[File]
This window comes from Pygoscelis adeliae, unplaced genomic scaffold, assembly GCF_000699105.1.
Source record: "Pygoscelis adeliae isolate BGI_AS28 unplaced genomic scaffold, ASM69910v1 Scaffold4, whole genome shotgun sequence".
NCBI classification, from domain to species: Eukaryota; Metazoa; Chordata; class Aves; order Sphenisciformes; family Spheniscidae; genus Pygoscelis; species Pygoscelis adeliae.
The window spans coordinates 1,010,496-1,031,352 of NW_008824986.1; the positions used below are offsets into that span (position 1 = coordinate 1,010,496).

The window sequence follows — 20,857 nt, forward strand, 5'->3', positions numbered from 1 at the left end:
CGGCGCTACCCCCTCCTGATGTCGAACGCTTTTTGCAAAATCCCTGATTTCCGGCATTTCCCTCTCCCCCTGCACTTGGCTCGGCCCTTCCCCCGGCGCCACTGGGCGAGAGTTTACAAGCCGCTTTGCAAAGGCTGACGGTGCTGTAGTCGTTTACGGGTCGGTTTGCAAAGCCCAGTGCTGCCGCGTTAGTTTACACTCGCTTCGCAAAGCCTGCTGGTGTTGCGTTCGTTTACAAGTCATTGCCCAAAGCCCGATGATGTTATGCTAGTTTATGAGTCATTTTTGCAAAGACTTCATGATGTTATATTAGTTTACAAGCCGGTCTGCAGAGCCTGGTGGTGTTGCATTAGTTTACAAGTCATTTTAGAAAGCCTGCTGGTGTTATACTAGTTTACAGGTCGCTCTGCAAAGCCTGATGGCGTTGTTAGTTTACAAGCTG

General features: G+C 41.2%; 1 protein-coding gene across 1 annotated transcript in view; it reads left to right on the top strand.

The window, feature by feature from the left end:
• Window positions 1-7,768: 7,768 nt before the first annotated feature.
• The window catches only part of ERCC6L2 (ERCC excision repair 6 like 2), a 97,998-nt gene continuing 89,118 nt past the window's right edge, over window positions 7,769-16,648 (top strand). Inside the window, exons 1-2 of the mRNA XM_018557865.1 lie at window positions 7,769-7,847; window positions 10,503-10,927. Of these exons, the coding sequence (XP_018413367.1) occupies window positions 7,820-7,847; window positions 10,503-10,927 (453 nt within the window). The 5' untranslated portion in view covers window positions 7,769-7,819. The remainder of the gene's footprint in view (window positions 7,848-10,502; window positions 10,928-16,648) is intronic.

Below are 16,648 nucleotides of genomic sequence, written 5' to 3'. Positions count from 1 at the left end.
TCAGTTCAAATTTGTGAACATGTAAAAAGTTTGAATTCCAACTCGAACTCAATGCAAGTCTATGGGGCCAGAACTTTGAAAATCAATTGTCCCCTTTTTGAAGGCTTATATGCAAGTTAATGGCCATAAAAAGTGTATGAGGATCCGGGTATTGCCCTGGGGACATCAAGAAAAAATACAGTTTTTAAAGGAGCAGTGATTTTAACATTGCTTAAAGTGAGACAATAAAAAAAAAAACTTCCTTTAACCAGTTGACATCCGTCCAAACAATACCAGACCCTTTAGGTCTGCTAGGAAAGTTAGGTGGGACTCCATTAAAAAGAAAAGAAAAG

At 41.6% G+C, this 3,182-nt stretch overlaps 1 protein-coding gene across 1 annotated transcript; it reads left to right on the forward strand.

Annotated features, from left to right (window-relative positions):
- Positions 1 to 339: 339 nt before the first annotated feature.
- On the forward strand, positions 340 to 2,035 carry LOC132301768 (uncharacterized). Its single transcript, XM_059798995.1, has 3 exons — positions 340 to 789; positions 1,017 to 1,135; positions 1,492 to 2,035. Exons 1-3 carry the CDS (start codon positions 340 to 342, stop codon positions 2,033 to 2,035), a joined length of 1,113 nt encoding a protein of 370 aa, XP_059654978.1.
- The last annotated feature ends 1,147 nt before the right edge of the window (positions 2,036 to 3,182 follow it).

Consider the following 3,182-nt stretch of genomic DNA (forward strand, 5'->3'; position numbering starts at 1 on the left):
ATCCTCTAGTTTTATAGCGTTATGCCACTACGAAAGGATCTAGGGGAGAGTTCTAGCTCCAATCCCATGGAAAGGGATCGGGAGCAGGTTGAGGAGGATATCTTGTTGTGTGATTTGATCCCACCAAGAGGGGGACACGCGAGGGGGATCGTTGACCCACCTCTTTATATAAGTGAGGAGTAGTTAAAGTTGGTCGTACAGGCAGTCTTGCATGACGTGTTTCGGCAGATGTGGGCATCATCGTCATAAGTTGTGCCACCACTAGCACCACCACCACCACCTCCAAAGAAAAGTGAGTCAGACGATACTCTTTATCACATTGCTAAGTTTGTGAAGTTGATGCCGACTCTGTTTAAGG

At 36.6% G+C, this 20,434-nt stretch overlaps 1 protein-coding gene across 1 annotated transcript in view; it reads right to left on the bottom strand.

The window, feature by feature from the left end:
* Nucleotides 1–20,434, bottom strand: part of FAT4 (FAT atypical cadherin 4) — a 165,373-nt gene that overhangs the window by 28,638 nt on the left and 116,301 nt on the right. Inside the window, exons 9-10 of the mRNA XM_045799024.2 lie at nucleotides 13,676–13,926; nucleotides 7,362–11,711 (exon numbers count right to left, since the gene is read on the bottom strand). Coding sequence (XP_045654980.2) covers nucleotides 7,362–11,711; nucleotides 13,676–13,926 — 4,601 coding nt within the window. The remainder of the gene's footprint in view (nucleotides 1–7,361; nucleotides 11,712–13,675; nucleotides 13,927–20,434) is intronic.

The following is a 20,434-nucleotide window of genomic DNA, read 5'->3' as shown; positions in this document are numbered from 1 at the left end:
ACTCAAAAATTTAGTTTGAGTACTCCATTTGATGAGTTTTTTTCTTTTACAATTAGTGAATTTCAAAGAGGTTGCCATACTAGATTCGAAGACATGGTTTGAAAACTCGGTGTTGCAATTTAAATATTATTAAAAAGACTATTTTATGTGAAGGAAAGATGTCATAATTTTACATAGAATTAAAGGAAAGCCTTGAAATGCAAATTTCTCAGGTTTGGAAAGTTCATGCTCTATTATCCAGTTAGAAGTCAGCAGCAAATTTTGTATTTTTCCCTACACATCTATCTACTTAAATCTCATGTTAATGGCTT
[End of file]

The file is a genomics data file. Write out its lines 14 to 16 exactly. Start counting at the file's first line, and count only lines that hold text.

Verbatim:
Annotated features, from left to right (window-relative positions):
- Positions 1 to 339: 339 nt before the first annotated feature.
- On the forward strand, positions 340 to 2,035 carry LOC132301768 (uncharacterized). Its single transcript, XM_059798995.1, has 3 exons — positions 340 to 789; positions 1,017 to 1,135; positions 1,492 to 2,035. Exons 1-3 carry the CDS (start codon positions 340 to 342, stop codon positions 2,033 to 2,035), a joined length of 1,113 nt encoding a protein of 370 aa, XP_059654978.1.